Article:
When Dr.Web components detect a threat, the notification in the user interface and the report file contain a name of the threat sample given by the specialists of Doctor Web anti-virus laboratory. These names are formed according to certain principles and reflect a threat's design, classes of vulnerable objects, distribution environment (OS and applications), and some other features. Knowing these principles may be useful for understanding software and organizational vulnerabilities of the protected system. The full and constantly updated version of this classification is available at .
In certain cases this classification is conventional as some viruses can possess several features at the same time. Besides, it should not be considered exhaustive as new types of viruses constantly appear, and the classification is made more precise.
The full name of a virus consists of several elements, separated by full stops. Some elements at the beginning of the full name (prefixes) and at the end of it (suffixes) are standard for the accepted classification.
Affected operating systems
The prefixes listed below are used for naming viruses infecting executable files of certain operating systems:
•Win—16-bit Windows 3.1 programs
•Win95—32-bit Windows 95/98/Me programs
•WinNT—32-bit Windows NT/2000/XP/Vista/7/8/8.1/10 programs
•Win32—32-bit Windows 95/98/Me and NT/2000/XP/Vista/7/8/8.1/10 programs
•Win64—64-bit Windows XP/Vista/7/8/8.1/10/11 programs
•Win32.NET—programs in Microsoft .NET Framework operating system
•Unix—programs in various Unix-based systems
•SunOS—SunOS (Solaris) programs
•Symbian—Symbian OS (mobile OS) programs
Note that some viruses can infect programs of one system even if they are designed to operate in another system.
The list of prefixes for viruses which infect MS Office objects (the language of the macros infected by such type of virus is specified):
•WM—Word Basic (MS Word 6.0-7.0)
•XM—VBA3 (MS Excel 5.0-7.0)
•W97M—VBA5 (MS Word 8.0), VBA6 (MS Word 9.0)
•X97M—VBA5 (MS Excel 8.0), VBA6 (MS Excel 9.0)
•A97M—databases of MS Access'97/2000
•PP97M—MS PowerPoint presentations
•O97M—VBA5 (MS Office'97), VBA6 (MS Office 2000); this virus infects files of more than one component of MS Office
The HLL group is used to name viruses written in high-level programming languages, such as C, C++, Pascal, Basic, and others. To specify functioning algorithms, the following modifiers can be used:
•HLLO—viruses overwriting the code of the victim program
The following prefix also refers to development language:
•Java—viruses designed for the Java virtual machine
Trojan programs (Trojans)
Trojan—a general name for different Trojan programs (Trojans). In many cases the prefixes of this group are used with the Trojan prefix.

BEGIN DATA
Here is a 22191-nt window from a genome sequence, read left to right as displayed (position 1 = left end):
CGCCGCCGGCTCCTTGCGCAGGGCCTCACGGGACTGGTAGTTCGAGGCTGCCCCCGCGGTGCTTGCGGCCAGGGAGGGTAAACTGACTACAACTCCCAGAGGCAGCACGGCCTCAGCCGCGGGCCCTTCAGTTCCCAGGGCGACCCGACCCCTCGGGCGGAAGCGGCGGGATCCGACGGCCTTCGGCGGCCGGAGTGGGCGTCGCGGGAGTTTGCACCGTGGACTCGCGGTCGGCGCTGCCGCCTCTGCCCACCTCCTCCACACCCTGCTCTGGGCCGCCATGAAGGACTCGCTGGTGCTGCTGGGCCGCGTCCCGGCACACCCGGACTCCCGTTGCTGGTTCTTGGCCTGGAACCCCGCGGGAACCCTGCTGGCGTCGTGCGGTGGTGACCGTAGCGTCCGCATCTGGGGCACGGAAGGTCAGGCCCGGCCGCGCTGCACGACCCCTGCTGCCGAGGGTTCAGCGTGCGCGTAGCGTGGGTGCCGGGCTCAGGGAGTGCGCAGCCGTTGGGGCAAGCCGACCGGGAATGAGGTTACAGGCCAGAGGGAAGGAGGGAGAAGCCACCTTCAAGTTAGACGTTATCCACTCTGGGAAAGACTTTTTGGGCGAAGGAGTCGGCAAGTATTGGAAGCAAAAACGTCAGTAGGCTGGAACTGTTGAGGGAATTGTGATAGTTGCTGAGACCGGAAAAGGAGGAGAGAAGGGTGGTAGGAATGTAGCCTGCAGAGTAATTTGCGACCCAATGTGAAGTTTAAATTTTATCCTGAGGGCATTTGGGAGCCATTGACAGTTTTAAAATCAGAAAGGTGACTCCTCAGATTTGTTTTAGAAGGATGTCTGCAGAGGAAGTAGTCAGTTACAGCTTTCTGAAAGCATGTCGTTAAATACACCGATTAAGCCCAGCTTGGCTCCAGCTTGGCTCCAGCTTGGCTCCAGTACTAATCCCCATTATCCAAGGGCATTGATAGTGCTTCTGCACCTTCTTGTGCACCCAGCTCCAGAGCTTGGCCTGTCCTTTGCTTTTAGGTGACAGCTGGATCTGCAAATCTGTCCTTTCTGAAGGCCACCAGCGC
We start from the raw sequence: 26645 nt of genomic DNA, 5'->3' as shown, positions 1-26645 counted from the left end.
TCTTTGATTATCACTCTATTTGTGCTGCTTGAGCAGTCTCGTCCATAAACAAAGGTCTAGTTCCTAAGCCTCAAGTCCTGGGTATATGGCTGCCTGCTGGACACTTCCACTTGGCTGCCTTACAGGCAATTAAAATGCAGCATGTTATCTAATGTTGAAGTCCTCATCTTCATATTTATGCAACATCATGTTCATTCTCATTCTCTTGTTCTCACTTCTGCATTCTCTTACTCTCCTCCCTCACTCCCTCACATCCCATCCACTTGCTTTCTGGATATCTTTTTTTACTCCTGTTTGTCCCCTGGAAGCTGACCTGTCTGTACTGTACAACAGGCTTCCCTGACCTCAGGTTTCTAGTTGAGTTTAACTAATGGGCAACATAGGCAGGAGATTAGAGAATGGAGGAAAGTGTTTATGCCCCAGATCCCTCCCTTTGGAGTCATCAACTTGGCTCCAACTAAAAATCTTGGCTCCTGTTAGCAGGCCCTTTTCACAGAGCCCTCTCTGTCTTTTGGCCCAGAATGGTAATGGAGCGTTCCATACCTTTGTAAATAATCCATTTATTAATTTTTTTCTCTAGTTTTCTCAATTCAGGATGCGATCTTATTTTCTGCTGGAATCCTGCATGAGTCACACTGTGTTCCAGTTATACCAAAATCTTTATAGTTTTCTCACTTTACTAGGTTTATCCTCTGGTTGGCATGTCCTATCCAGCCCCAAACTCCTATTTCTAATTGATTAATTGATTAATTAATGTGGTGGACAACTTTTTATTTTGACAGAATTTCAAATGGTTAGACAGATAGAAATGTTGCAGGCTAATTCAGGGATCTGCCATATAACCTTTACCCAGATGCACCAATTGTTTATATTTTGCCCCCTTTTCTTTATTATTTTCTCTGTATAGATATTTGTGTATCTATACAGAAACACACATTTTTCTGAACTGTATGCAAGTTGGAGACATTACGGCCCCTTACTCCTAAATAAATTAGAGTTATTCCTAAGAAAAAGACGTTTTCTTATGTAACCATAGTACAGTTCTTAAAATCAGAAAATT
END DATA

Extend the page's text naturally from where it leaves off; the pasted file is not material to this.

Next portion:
•PWS—password stealing Trojan
•Backdoor—Trojan with RAT-function (Remote Administration Tool—a utility for remote administration)
•IRC—Trojan which uses Internet Relay Chat channels
•DownLoader—Trojan which secretly downloads different malicious programs from the internet
•MulDrop—Trojan which secretly downloads different viruses contained in its body
•Proxy—Trojan which allows a third-party user to work anonymously in the internet via the infected computer
•StartPage (synonym: Seeker)—Trojan which makes unauthorized replacement of the browser home page address (start page)
•Click—Trojan which redirects a user’s browser to a certain website (or websites)
•KeyLogger—a spyware Trojan which logs key strokes; it may send collected data to a malefactor
•AVKill—terminates or deletes anti-virus programs, firewalls, etc.
•KillFiles, KillDisk, DiskEraser—deletes certain files (all files on drives, files in certain directories, files by certain mask, etc.)
•DelWin—deletes files vital for the operation of Windows OS
•FormatC—formats drive C (synonym: FormatAll—formats all drives)
•KillMBR—corrupts or deletes master boot records (MBR)
•KillCMOS—corrupts or deletes CMOS memory
Tool for attacking vulnerabilities
•Exploit—a tool exploiting known vulnerabilities of an OS or application to implant malicious code or perform unauthorized actions
Tools for network attacks
•Nuke—tools for network attacks on known vulnerabilities of operating systems leading to abnormal shutdowns of the attacked system
•DDoS—agent program for performing a DDoS attack (Distributed Denial Of Service)
•FDoS (synonym: Flooder)—Flooder Denial Of Service—programs for performing malicious actions in the internet which use the idea of DDoS attacks; in contrast to DDoS, when several agents on different computers are used simultaneously to attack one victim system, an FDoS program operates as an independent “self-sufficient” program (Flooder Denial of Service).
Prefixes of viruses written in different scrip languages:
•VBS—Visual Basic Script
•Wscript—Visual Basic Script and/or Java Script
•BAT—MS-DOS command interpreter
Prefixes of malicious programs that are not viruses:
•Adware—an advertising program
•Dialer—a dialer program (redirecting modem calls to predefined paid numbers or paid resources)
•Joke—a joke program
•Program—a potentially dangerous program (riskware)
•Tool—a program used for hacking (hacktool)
Generic—this prefix is used after another prefix describing the environment or the development method to name a typical representative of this type of viruses. Such virus does not possess any characteristic features (such as text strings, special effects, etc.) which could be used to assign it some specific name.
Silly—this prefix was used with different modifiers to name simple featureless viruses in the past.
Suffixes are used to name some specific virus objects:
•generator—an object which is not a virus but a virus generator.
•based—a virus which is developed with the help of the specified generator or a modified virus. In both cases the names of this type are generic and can define hundreds and sometimes even thousands of viruses.
•dropper—an object which is not a virus but an installer of the given virus.